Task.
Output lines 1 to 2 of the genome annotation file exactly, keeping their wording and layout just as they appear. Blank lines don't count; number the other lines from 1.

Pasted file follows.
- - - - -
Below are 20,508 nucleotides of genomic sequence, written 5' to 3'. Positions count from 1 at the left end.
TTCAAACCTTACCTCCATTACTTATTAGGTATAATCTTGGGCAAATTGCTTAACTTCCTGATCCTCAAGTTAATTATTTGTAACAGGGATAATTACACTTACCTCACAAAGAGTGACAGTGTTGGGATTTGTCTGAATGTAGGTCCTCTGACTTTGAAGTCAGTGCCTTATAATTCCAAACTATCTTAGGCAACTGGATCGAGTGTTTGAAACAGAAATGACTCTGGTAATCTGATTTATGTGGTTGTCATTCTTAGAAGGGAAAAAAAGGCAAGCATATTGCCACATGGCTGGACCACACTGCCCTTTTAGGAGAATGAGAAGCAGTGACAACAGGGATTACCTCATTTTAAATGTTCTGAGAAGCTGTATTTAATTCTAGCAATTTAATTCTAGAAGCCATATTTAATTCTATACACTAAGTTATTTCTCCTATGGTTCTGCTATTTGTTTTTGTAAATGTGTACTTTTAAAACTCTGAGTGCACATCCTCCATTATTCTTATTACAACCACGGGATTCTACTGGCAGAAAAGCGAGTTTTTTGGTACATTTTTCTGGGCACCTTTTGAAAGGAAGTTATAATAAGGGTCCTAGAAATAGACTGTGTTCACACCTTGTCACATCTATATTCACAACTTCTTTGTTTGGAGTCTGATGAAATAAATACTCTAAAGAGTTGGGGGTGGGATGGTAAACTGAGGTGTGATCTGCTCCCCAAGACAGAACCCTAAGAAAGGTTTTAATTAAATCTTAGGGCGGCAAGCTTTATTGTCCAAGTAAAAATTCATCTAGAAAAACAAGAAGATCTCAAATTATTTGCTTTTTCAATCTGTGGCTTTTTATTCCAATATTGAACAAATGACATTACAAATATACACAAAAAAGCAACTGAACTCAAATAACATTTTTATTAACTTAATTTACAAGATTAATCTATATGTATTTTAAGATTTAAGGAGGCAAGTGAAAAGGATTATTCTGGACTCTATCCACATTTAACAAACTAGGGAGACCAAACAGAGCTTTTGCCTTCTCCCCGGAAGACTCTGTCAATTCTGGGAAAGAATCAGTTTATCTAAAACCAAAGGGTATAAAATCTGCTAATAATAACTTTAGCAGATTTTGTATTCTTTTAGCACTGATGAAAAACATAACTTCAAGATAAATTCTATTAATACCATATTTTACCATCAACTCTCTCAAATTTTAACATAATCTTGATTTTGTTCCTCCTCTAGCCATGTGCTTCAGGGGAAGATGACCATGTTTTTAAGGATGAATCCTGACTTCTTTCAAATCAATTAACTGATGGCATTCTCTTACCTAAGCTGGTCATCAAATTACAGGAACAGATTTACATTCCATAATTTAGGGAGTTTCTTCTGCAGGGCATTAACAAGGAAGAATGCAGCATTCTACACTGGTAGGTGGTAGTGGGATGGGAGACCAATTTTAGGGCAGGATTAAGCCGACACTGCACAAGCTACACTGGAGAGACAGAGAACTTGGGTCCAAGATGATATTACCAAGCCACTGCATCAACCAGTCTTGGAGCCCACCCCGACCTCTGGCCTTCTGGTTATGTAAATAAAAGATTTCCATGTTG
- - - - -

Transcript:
Below are 20,508 nucleotides of genomic sequence, written 5' to 3'. Positions count from 1 at the left end.
TTCAAACCTTACCTCCATTACTTATTAGGTATAATCTTGGGCAAATTGCTTAACTTCCTGATCCTCAAGTTAATTATTTGTAACAGGGATAATTACACTTACCTCACAAAGAGTGACAGTGTTGGGATTTGTCTGAATGTAGGTCCTCTGACTTTGAAGTCAGTGCCTTATAATTCCAAACTATCTTAGGCAACTGGATCGAGTGTTTGAAACAGAAATGACTCTGGTAATCTGATTTATGTGGTTGTCATTCTTAGAAGGGAAAAAAAGGCAAGCATATTGCCACATGGCTGGACCACACTGCCCTTTTAGGAGAATGAGAAGCAGTGACAACAGGGATTACCTCATTTTAAATGTTCTGAGAAGCTGTATTTAATTCTAGCAATTTAATTCTAGAAGCCATATTTAATTCTATACACTAAGTTATTTCTCCTATGGTTCTGCTATTTGTTTTTGTAAATGTGTACTTTTAAAACTCTGAGTGCACATCCTCCATTATTCTTATTACAACCACGGGATTCTACTGGCAGAAAAGCGAGTTTTTTGGTACATTTTTCTGGGCACCTTTTGAAAGGAAGTTATAATAAGGGTCCTAGAAATAGACTGTGTTCACACCTTGTCACATCTATATTCACAACTTCTTTGTTTGGAGTCTGATGAAATAAATACTCTAAAGAGTTGGGGGTGGGATGGTAAACTGAGGTGTGATCTGCTCCCCAAGACAGAACCCTAAGAAAGGTTTTAATTAAATCTTAGGGCGGCAAGCTTTATTGTCCAAGTAAAAATTCATCTAGAAAAACAAGAAGATCTCAAATTATTTGCTTTTTCAATCTGTGGCTTTTTATTCCAATATTGAACAAATGACATTACAAATATACACAAAAAAGCAACTGAACTCAAATAACATTTTTATTAACTTAATTTACAAGATTAATCTATATGTATTTTAAGATTTAAGGAGGCAAGTGAAAAGGATTATTCTGGACTCTATCCACATTTAACAAACTAGGGAGACCAAACAGAGCTTTTGCCTTCTCCCCGGAAGACTCTGTCAATTCTGGGAAAGAATCAGTTTATCTAAAACCAAAGGGTATAAAATCTGCTAATAATAACTTTAGCAGATTTTGTATTCTTTTAGCACTGATGAAAAACATAACTTCAAGATAAATTCTATTAATACCATATTTTACCATCAACTCTCTCAAATTTTAACATAATCTTGATTTTGTTCCTCCTCTAGCCATGTGCTTCAGGGGAAGATGACCATGTTTTTAAGGATGAATCCTGACTTCTTTCAAATCAATTAACTGATGGCATTCTCTTACCTAAGCTGGTCATCAAATTACAGGAACAGATTTACATTCCATAATTTAGGGAGTTTCTTCTGCAGGGCATTAACAAGGAAGAATGCAGCATTCTACACTGGTAGGTGGTAGTGGGATGGGAGACCAATTTTAGGGCAGGATTAAGCCGACACTGCACAAGCTACACTGGAGAGACAGAGAACTTGGGTCCAAGATGATATTACCAAGCCACTGCATCAACCAGTCTTGGAGCCCACCCCGACCTCTGGCCTTCTGGTTATGTAAATAAAAGATTTCCATGTTG